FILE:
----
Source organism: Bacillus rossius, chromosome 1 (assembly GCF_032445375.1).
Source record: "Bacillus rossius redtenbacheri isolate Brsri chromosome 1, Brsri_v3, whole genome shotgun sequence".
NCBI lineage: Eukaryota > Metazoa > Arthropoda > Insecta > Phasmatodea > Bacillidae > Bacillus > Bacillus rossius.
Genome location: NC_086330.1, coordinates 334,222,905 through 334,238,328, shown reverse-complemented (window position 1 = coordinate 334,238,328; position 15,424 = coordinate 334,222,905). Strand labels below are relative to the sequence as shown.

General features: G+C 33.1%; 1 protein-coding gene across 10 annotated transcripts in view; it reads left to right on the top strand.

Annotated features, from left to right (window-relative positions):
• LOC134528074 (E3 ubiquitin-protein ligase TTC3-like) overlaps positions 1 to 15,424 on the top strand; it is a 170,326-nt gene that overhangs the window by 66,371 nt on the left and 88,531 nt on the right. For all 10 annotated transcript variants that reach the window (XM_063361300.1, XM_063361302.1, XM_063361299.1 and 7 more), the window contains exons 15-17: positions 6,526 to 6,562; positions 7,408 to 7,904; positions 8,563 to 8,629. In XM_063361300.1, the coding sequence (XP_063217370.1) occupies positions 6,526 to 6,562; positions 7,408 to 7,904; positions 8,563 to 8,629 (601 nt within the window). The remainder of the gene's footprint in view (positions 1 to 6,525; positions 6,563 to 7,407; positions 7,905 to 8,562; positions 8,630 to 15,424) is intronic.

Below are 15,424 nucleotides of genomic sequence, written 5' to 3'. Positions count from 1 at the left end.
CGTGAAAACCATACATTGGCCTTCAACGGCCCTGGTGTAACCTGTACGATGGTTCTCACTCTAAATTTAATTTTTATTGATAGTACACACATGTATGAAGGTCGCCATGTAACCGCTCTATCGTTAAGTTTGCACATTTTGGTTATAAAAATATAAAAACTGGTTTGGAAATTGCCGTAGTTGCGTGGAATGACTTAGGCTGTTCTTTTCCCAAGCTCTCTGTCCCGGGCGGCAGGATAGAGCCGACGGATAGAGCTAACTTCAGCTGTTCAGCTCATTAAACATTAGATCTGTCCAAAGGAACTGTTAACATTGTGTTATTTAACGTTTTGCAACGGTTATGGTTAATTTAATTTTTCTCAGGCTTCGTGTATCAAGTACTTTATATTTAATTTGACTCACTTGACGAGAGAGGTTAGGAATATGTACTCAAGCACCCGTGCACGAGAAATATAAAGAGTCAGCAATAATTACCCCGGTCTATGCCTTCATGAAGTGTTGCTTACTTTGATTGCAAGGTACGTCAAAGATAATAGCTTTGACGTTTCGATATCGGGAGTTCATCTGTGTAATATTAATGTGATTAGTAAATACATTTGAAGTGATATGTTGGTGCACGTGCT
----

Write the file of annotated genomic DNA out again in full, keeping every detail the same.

Source organism: Bacillus rossius, chromosome 1 (assembly GCF_032445375.1).
Source record: "Bacillus rossius redtenbacheri isolate Brsri chromosome 1, Brsri_v3, whole genome shotgun sequence".
NCBI lineage: Eukaryota > Metazoa > Arthropoda > Insecta > Phasmatodea > Bacillidae > Bacillus > Bacillus rossius.
Genome location: NC_086330.1, coordinates 334,222,905 through 334,238,328, shown reverse-complemented (window position 1 = coordinate 334,238,328; position 15,424 = coordinate 334,222,905). Strand labels below are relative to the sequence as shown.

General features: G+C 33.1%; 1 protein-coding gene across 10 annotated transcripts in view; it reads left to right on the top strand.

Annotated features, from left to right (window-relative positions):
• LOC134528074 (E3 ubiquitin-protein ligase TTC3-like) overlaps positions 1 to 15,424 on the top strand; it is a 170,326-nt gene that overhangs the window by 66,371 nt on the left and 88,531 nt on the right. For all 10 annotated transcript variants that reach the window (XM_063361300.1, XM_063361302.1, XM_063361299.1 and 7 more), the window contains exons 15-17: positions 6,526 to 6,562; positions 7,408 to 7,904; positions 8,563 to 8,629. In XM_063361300.1, the coding sequence (XP_063217370.1) occupies positions 6,526 to 6,562; positions 7,408 to 7,904; positions 8,563 to 8,629 (601 nt within the window). The remainder of the gene's footprint in view (positions 1 to 6,525; positions 6,563 to 7,407; positions 7,905 to 8,562; positions 8,630 to 15,424) is intronic.

Below are 15,424 nucleotides of genomic sequence, written 5' to 3'. Positions count from 1 at the left end.
CGTGAAAACCATACATTGGCCTTCAACGGCCCTGGTGTAACCTGTACGATGGTTCTCACTCTAAATTTAATTTTTATTGATAGTACACACATGTATGAAGGTCGCCATGTAACCGCTCTATCGTTAAGTTTGCACATTTTGGTTATAAAAATATAAAAACTGGTTTGGAAATTGCCGTAGTTGCGTGGAATGACTTAGGCTGTTCTTTTCCCAAGCTCTCTGTCCCGGGCGGCAGGATAGAGCCGACGGATAGAGCTAACTTCAGCTGTTCAGCTCATTAAACATTAGATCTGTCCAAAGGAACTGTTAACATTGTGTTATTTAACGTTTTGCAACGGTTATGGTTAATTTAATTTTTCTCAGGCTTCGTGTATCAAGTACTTTATATTTAATTTGACTCACTTGACGAGAGAGGTTAGGAATATGTACTCAAGCACCCGTGCACGAGAAATATAAAGAGTCAGCAATAATTACCCCGGTCTATGCCTTCATGAAGTGTTGCTTACTTTGATTGCAAGGTACGTCAAAGATAATAGCTTTGACGTTTCGATATCGGGAGTTCATCTGTGTAATATTAATGTGATTAGTAAATACATTTGAAGTGATATGTTGGTGCACGTGCT